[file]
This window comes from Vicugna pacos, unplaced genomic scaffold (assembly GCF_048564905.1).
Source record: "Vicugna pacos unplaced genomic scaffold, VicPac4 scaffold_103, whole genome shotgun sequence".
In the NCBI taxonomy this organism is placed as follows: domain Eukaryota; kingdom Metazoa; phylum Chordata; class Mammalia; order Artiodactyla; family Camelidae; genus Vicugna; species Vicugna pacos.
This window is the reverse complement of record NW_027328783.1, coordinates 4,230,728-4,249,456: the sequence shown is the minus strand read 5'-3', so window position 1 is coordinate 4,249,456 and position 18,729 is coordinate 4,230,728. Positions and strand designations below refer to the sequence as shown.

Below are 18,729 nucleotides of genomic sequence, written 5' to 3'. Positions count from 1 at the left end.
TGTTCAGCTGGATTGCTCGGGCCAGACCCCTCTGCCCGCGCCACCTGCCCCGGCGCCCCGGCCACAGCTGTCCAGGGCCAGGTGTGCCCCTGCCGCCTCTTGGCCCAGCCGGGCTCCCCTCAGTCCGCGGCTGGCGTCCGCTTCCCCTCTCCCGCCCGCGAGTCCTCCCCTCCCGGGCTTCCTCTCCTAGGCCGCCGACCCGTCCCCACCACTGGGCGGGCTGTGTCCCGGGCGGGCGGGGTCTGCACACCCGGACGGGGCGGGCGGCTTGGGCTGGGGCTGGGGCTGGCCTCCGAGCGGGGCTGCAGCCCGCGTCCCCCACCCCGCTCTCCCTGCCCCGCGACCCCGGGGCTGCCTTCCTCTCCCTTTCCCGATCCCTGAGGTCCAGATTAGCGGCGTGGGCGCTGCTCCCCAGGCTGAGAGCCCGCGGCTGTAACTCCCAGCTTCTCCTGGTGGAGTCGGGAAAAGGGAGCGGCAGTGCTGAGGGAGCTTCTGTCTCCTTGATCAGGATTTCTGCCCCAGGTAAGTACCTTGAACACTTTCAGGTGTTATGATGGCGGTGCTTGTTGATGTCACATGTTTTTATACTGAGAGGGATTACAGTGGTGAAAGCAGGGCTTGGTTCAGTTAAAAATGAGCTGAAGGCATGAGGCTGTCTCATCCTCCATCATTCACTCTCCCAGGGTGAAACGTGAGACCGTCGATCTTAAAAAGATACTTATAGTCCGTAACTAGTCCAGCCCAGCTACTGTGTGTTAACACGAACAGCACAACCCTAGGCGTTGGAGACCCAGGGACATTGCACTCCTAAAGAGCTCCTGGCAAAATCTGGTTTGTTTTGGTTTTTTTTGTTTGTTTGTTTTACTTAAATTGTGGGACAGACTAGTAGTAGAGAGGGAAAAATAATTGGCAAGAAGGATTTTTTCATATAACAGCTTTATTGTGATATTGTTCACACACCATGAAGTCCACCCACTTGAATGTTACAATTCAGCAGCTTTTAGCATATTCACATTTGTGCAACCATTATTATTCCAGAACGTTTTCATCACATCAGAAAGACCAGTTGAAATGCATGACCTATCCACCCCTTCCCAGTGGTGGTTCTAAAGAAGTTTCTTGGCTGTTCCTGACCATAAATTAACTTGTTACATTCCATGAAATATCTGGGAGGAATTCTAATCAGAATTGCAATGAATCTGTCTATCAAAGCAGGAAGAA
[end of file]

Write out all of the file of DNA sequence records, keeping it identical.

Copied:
This window comes from Vicugna pacos, unplaced genomic scaffold (assembly GCF_048564905.1).
Source record: "Vicugna pacos unplaced genomic scaffold, VicPac4 scaffold_103, whole genome shotgun sequence".
In the NCBI taxonomy this organism is placed as follows: domain Eukaryota; kingdom Metazoa; phylum Chordata; class Mammalia; order Artiodactyla; family Camelidae; genus Vicugna; species Vicugna pacos.
This window is the reverse complement of record NW_027328783.1, coordinates 4,230,728-4,249,456: the sequence shown is the minus strand read 5'-3', so window position 1 is coordinate 4,249,456 and position 18,729 is coordinate 4,230,728. Positions and strand designations below refer to the sequence as shown.

Below are 18,729 nucleotides of genomic sequence, written 5' to 3'. Positions count from 1 at the left end.
TGTTCAGCTGGATTGCTCGGGCCAGACCCCTCTGCCCGCGCCACCTGCCCCGGCGCCCCGGCCACAGCTGTCCAGGGCCAGGTGTGCCCCTGCCGCCTCTTGGCCCAGCCGGGCTCCCCTCAGTCCGCGGCTGGCGTCCGCTTCCCCTCTCCCGCCCGCGAGTCCTCCCCTCCCGGGCTTCCTCTCCTAGGCCGCCGACCCGTCCCCACCACTGGGCGGGCTGTGTCCCGGGCGGGCGGGGTCTGCACACCCGGACGGGGCGGGCGGCTTGGGCTGGGGCTGGGGCTGGCCTCCGAGCGGGGCTGCAGCCCGCGTCCCCCACCCCGCTCTCCCTGCCCCGCGACCCCGGGGCTGCCTTCCTCTCCCTTTCCCGATCCCTGAGGTCCAGATTAGCGGCGTGGGCGCTGCTCCCCAGGCTGAGAGCCCGCGGCTGTAACTCCCAGCTTCTCCTGGTGGAGTCGGGAAAAGGGAGCGGCAGTGCTGAGGGAGCTTCTGTCTCCTTGATCAGGATTTCTGCCCCAGGTAAGTACCTTGAACACTTTCAGGTGTTATGATGGCGGTGCTTGTTGATGTCACATGTTTTTATACTGAGAGGGATTACAGTGGTGAAAGCAGGGCTTGGTTCAGTTAAAAATGAGCTGAAGGCATGAGGCTGTCTCATCCTCCATCATTCACTCTCCCAGGGTGAAACGTGAGACCGTCGATCTTAAAAAGATACTTATAGTCCGTAACTAGTCCAGCCCAGCTACTGTGTGTTAACACGAACAGCACAACCCTAGGCGTTGGAGACCCAGGGACATTGCACTCCTAAAGAGCTCCTGGCAAAATCTGGTTTGTTTTGGTTTTTTTTGTTTGTTTGTTTTACTTAAATTGTGGGACAGACTAGTAGTAGAGAGGGAAAAATAATTGGCAAGAAGGATTTTTTCATATAACAGCTTTATTGTGATATTGTTCACACACCATGAAGTCCACCCACTTGAATGTTACAATTCAGCAGCTTTTAGCATATTCACATTTGTGCAACCATTATTATTCCAGAACGTTTTCATCACATCAGAAAGACCAGTTGAAATGCATGACCTATCCACCCCTTCCCAGTGGTGGTTCTAAAGAAGTTTCTTGGCTGTTCCTGACCATAAATTAACTTGTTACATTCCATGAAATATCTGGGAGGAATTCTAATCAGAATTGCAATGAATCTGTCTATCAAAGCAGGAAGAA